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Keywords:

  • breast cancer;
  • mood disorders;
  • anxiety;
  • major depression;
  • bipolar disorders;
  • psycho-oncology

Abstract

Objective

The objective of this study is to assess the incidence and risk of mood disorders, including major depression, anxiety, and bipolar disorders, in Taiwanese patients after the diagnosis of breast cancer compared with a matched cohort.

Methods

From January 2000 to December 2005, 26,629 newly diagnosed breast cancer patients were enrolled by the Taiwan National Health Insurance program database. The control cohort was selected randomly from 1,000,000 National Health Insurance beneficiaries from a population of 21,400,826 enrolled throughout Taiwan. Each patient was matched with one subject without breast cancer by age, sex, and presence of comorbidities with the same diagnosis index date. The diagnosis of mood disorders was defined by compatible International Classification of Diseases, 9th revision, clinical modification codes plus the prescription of antidepressants for at least 30 days.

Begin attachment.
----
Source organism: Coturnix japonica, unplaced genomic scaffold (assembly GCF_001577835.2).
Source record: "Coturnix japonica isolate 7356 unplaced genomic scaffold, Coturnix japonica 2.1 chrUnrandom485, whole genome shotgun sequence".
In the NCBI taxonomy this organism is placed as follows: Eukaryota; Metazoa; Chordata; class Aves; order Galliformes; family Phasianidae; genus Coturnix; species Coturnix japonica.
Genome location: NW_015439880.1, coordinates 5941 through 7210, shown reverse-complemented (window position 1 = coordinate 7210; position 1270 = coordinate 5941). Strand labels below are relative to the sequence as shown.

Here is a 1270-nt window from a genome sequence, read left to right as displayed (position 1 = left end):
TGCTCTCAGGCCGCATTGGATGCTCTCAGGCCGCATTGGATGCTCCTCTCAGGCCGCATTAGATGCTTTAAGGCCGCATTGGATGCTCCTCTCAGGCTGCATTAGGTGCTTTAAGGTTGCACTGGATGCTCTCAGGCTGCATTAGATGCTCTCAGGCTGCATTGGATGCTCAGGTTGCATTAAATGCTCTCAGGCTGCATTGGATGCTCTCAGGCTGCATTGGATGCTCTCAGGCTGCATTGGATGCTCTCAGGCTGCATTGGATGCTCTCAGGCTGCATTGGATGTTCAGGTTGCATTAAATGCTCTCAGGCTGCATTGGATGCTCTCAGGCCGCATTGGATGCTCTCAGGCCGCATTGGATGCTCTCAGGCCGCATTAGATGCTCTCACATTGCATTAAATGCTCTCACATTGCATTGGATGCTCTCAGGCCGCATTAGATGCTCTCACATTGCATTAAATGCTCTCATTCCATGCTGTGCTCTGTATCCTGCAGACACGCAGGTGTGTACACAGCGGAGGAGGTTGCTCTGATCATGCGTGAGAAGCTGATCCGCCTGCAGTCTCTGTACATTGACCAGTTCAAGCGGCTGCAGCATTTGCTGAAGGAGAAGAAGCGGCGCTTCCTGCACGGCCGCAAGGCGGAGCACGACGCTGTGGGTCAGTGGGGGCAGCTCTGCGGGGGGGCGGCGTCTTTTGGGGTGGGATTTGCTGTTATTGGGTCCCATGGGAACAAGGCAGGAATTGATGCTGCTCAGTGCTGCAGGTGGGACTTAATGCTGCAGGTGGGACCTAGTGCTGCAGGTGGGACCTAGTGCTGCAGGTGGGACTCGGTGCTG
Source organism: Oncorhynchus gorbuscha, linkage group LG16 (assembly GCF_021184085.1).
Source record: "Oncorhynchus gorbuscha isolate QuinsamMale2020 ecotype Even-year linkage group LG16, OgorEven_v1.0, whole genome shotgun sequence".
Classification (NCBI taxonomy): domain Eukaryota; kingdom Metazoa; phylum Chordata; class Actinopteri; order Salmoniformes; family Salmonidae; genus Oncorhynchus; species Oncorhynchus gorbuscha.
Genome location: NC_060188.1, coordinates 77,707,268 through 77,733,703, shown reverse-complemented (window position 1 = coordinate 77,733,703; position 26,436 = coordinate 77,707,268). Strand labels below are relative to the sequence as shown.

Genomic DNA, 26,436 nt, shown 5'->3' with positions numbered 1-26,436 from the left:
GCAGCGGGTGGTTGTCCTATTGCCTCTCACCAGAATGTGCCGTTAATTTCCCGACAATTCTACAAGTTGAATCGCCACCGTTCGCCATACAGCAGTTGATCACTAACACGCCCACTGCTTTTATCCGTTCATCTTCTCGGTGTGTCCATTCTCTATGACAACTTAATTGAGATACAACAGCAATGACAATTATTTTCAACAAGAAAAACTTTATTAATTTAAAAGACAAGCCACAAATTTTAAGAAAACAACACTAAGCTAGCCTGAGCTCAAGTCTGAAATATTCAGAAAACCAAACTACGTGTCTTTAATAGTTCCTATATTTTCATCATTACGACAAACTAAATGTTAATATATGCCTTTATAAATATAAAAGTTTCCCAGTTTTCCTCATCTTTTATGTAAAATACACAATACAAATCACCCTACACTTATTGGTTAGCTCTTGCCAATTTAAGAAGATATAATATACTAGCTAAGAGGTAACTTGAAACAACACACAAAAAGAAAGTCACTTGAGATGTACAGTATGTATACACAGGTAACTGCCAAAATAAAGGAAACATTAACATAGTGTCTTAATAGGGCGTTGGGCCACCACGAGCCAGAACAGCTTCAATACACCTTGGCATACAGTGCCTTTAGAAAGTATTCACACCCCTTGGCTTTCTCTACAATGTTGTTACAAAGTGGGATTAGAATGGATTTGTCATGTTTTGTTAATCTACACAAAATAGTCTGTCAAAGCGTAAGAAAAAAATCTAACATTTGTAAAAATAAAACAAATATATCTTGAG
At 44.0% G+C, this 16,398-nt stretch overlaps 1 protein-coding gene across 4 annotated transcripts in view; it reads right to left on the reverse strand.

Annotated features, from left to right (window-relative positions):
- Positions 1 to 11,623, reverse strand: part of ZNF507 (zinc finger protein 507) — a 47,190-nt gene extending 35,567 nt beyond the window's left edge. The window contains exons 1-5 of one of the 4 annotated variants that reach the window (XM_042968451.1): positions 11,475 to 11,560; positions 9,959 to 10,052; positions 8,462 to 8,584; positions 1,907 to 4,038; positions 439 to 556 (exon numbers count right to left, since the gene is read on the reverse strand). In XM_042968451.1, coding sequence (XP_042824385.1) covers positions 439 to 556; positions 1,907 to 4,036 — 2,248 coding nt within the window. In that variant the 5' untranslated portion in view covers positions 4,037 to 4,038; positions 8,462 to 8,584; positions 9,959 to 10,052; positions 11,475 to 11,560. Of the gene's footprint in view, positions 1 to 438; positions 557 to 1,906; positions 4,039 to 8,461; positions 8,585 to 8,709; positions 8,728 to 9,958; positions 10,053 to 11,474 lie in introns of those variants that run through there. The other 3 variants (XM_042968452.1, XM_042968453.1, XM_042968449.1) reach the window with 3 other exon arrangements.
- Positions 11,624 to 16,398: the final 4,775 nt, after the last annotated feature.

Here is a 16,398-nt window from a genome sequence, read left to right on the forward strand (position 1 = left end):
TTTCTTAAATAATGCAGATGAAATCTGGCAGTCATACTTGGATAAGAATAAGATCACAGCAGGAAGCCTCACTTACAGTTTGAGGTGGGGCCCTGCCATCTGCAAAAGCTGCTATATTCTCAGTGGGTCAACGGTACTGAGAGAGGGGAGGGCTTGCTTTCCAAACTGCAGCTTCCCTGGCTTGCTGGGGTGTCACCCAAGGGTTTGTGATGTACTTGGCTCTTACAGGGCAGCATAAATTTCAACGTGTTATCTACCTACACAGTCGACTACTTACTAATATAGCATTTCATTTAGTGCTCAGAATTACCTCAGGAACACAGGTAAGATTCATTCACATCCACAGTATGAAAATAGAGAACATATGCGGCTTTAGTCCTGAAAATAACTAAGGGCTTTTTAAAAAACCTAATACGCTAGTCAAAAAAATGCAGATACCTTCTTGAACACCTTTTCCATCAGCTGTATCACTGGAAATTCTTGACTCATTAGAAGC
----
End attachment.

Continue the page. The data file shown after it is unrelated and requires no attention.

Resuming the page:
Results

The overall incidence rate ratio of mood disorders was 1.33 (95% CI 1.28–1.39, p < 0.001) in the breast cancer cohort compared with the matched cohort. The incidence rate ratios for specific mood disorders were 2.06 for bipolar disorder (95% CI 1.37–3.15 p = 0.0003), 1.94 for major depressive disorder (95% CI 1.76–2.13 p < 0.001), and 1.22 for anxiety (95% CI 1.16–1.27 p < 0.001). Independent risk factors for developing mood disorders included breast cancer, as well as age, hypertension, chronic obstructive pulmonary disease, autoimmune disease, ischemic heart disease, and cerebrovascular disease.

Conclusions

Breast cancer is a prominent risk factor for mood disorders, including major depressive disorder, anxiety, and bipolar disorder. The impact is most potent in the first year after diagnosis. Psychological support is a critical issue in these patients. Copyright © 2013 John Wiley & Sons, Ltd.